A COUNCILLOR has accused fellow members of breaking the rules after they decided against electing him as the deputy mayor of Oswestry.

Cllr Duncan Kerr was next in line on the list of seniority to take on the role of deputy mayor; however town councillors voted Monday night in favour of going against established tradition, and instead appointed Cllr Mark Jones as the deputy mayor-elect as Cllr Kerr was absent from the meeting.

It has been a long-standing tradition to elect the councillor who has served longest on the council as the new mayor and deputy mayor, and Cllr Kerr insists rules were broken by appointing someone with less experience than he has.

"It is a sad day for the town, the council and for Oswestry," he said in a statement.

"At a time when we need to respect differing views the council should not be throwing away a tradition that has served the town well.

"It has been a long standing tradition and indeed the rules of Oswestry town council that the longest serving councillor becomes the deputy mayor and then the mayor.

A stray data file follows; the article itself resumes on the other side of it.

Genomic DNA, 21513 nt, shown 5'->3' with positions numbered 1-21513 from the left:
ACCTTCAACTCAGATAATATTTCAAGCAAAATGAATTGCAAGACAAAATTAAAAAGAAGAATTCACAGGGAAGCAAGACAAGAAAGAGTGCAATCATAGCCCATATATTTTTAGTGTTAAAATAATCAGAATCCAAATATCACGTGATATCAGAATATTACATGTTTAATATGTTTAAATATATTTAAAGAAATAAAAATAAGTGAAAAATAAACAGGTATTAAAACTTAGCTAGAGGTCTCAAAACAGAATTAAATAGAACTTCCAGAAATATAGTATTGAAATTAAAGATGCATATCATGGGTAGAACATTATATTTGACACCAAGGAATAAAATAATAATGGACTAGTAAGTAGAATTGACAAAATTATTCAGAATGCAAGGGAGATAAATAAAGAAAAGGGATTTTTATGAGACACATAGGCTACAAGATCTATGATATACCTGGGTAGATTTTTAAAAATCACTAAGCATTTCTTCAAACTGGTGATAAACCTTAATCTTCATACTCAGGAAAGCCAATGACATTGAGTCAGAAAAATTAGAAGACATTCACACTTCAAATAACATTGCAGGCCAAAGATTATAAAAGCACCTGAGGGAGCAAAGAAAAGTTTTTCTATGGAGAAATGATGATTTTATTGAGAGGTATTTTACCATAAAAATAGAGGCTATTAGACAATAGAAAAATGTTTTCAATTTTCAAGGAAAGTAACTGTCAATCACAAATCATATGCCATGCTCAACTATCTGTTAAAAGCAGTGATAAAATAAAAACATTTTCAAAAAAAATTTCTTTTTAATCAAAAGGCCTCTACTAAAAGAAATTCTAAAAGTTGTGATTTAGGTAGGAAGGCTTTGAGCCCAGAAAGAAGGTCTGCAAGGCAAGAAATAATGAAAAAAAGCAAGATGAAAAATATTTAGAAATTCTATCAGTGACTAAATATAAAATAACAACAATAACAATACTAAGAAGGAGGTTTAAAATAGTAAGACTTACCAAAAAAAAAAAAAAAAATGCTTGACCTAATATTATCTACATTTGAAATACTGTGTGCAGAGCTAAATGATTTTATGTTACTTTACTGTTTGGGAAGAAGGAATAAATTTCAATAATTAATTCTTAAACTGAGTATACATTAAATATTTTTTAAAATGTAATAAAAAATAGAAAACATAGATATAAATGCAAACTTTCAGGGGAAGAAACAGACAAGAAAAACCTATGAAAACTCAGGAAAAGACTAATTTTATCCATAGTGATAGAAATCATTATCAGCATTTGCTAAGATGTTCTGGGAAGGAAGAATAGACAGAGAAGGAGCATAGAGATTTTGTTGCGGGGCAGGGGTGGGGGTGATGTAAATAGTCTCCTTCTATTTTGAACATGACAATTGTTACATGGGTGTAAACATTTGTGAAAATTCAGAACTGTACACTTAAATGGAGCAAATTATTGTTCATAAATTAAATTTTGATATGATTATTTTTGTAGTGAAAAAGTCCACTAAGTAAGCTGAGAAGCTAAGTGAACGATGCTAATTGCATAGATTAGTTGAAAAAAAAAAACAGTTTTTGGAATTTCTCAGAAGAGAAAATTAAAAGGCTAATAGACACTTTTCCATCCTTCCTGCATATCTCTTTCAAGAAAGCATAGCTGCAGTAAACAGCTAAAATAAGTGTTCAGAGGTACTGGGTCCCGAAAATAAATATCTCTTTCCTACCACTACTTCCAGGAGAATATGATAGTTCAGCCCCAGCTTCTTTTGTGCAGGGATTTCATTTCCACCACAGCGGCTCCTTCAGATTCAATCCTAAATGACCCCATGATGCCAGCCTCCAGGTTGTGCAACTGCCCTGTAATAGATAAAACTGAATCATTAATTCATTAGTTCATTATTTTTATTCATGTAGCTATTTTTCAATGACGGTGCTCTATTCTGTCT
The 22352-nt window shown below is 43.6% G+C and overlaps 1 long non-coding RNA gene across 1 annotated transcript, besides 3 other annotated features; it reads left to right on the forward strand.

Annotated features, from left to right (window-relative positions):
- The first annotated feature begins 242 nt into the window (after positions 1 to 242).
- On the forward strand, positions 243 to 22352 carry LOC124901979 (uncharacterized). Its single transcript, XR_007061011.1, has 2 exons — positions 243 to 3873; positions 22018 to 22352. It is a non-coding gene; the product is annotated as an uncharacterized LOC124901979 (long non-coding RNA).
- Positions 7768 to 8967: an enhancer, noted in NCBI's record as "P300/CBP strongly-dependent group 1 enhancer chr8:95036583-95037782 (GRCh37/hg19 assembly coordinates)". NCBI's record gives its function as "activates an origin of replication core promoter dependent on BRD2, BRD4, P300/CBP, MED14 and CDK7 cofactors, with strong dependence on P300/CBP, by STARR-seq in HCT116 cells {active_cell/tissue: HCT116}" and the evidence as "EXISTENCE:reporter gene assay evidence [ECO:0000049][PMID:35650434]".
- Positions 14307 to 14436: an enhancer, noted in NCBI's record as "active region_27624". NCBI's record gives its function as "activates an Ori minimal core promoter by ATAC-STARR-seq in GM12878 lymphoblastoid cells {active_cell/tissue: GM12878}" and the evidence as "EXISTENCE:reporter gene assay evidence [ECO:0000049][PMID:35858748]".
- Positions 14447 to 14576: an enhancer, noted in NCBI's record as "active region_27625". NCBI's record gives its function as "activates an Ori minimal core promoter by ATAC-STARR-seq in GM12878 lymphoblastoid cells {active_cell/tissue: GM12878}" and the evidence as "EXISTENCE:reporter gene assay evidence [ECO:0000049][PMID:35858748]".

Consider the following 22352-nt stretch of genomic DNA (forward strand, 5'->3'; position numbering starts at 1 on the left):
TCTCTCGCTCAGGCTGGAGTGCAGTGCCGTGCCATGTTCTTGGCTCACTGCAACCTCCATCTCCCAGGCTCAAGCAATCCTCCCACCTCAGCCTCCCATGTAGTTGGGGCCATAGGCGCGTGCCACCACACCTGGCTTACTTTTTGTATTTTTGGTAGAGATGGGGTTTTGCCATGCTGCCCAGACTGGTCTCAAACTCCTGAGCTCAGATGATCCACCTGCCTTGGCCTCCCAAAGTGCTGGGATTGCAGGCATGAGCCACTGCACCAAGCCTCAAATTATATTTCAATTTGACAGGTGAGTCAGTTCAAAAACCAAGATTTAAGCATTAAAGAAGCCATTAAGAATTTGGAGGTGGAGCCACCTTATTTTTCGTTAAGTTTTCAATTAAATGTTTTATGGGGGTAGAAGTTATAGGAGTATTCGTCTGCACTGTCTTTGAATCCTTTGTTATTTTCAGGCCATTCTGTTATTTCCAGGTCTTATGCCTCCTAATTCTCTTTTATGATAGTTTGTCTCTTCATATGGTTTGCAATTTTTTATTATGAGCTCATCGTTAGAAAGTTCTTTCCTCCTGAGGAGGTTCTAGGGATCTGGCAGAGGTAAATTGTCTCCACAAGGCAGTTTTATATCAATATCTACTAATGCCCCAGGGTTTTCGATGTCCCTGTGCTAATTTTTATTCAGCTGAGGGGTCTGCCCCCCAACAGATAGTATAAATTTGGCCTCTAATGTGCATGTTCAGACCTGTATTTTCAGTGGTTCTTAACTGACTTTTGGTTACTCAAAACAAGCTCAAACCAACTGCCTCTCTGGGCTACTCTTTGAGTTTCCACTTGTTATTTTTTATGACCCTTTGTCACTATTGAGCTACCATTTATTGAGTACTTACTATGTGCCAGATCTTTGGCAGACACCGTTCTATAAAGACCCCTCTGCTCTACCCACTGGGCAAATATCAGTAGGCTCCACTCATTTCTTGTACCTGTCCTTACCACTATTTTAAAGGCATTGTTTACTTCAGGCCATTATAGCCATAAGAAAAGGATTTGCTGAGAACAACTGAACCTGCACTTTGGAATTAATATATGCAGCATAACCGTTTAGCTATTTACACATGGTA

"This avoids these civic roles from being political appointments by whatever group happens to have the most councillors. It has seen mayors drawn from a wide variety of backgrounds and views.

"On Monday night the town council started the process of choosing the mayor for the next civic year and if the constitution had been adhered to I would have become the deputy mayor.

"Disappointingly this didn't happen and the rules were broken to appoint a conservative councillor with less service than myself."

Cllr Kerr will now have to wait until next year to be considered for the role again.